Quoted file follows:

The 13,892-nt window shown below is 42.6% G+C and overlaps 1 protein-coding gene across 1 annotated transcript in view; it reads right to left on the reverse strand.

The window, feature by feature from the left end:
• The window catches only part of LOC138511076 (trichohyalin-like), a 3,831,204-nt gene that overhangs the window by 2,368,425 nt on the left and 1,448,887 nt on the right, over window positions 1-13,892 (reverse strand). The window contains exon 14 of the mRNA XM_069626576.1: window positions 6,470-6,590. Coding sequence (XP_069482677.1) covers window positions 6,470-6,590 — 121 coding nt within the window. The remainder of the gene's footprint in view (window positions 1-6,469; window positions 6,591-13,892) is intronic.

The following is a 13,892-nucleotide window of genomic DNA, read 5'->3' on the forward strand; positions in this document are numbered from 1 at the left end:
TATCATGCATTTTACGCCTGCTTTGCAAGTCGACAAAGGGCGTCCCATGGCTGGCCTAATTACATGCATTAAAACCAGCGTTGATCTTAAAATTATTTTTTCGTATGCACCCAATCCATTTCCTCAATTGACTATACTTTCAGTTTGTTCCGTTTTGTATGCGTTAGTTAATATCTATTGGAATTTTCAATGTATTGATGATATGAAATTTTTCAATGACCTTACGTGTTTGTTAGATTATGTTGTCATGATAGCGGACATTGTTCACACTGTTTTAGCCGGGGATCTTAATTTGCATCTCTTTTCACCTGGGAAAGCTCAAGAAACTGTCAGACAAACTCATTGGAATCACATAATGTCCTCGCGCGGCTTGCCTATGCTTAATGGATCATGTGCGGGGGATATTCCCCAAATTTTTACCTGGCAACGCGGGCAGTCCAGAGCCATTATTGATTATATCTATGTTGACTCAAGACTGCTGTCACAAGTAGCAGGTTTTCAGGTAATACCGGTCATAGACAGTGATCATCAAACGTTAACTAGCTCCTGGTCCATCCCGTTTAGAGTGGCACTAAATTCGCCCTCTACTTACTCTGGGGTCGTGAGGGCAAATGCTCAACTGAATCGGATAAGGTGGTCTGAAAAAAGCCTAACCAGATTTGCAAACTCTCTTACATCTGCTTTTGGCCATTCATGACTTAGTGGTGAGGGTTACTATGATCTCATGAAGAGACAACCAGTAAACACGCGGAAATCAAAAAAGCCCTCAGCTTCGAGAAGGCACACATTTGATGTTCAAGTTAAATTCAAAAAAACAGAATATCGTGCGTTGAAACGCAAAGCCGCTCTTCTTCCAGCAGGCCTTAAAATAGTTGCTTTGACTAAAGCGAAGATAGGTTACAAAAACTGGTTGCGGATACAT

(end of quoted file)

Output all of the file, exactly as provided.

The 13,892-nt window shown below is 42.6% G+C and overlaps 1 protein-coding gene across 1 annotated transcript in view; it reads right to left on the reverse strand.

The window, feature by feature from the left end:
• The window catches only part of LOC138511076 (trichohyalin-like), a 3,831,204-nt gene that overhangs the window by 2,368,425 nt on the left and 1,448,887 nt on the right, over window positions 1-13,892 (reverse strand). The window contains exon 14 of the mRNA XM_069626576.1: window positions 6,470-6,590. Coding sequence (XP_069482677.1) covers window positions 6,470-6,590 — 121 coding nt within the window. The remainder of the gene's footprint in view (window positions 1-6,469; window positions 6,591-13,892) is intronic.

The following is a 13,892-nucleotide window of genomic DNA, read 5'->3' on the forward strand; positions in this document are numbered from 1 at the left end:
TATCATGCATTTTACGCCTGCTTTGCAAGTCGACAAAGGGCGTCCCATGGCTGGCCTAATTACATGCATTAAAACCAGCGTTGATCTTAAAATTATTTTTTCGTATGCACCCAATCCATTTCCTCAATTGACTATACTTTCAGTTTGTTCCGTTTTGTATGCGTTAGTTAATATCTATTGGAATTTTCAATGTATTGATGATATGAAATTTTTCAATGACCTTACGTGTTTGTTAGATTATGTTGTCATGATAGCGGACATTGTTCACACTGTTTTAGCCGGGGATCTTAATTTGCATCTCTTTTCACCTGGGAAAGCTCAAGAAACTGTCAGACAAACTCATTGGAATCACATAATGTCCTCGCGCGGCTTGCCTATGCTTAATGGATCATGTGCGGGGGATATTCCCCAAATTTTTACCTGGCAACGCGGGCAGTCCAGAGCCATTATTGATTATATCTATGTTGACTCAAGACTGCTGTCACAAGTAGCAGGTTTTCAGGTAATACCGGTCATAGACAGTGATCATCAAACGTTAACTAGCTCCTGGTCCATCCCGTTTAGAGTGGCACTAAATTCGCCCTCTACTTACTCTGGGGTCGTGAGGGCAAATGCTCAACTGAATCGGATAAGGTGGTCTGAAAAAAGCCTAACCAGATTTGCAAACTCTCTTACATCTGCTTTTGGCCATTCATGACTTAGTGGTGAGGGTTACTATGATCTCATGAAGAGACAACCAGTAAACACGCGGAAATCAAAAAAGCCCTCAGCTTCGAGAAGGCACACATTTGATGTTCAAGTTAAATTCAAAAAAACAGAATATCGTGCGTTGAAACGCAAAGCCGCTCTTCTTCCAGCAGGCCTTAAAATAGTTGCTTTGACTAAAGCGAAGATAGGTTACAAAAACTGGTTGCGGATACAT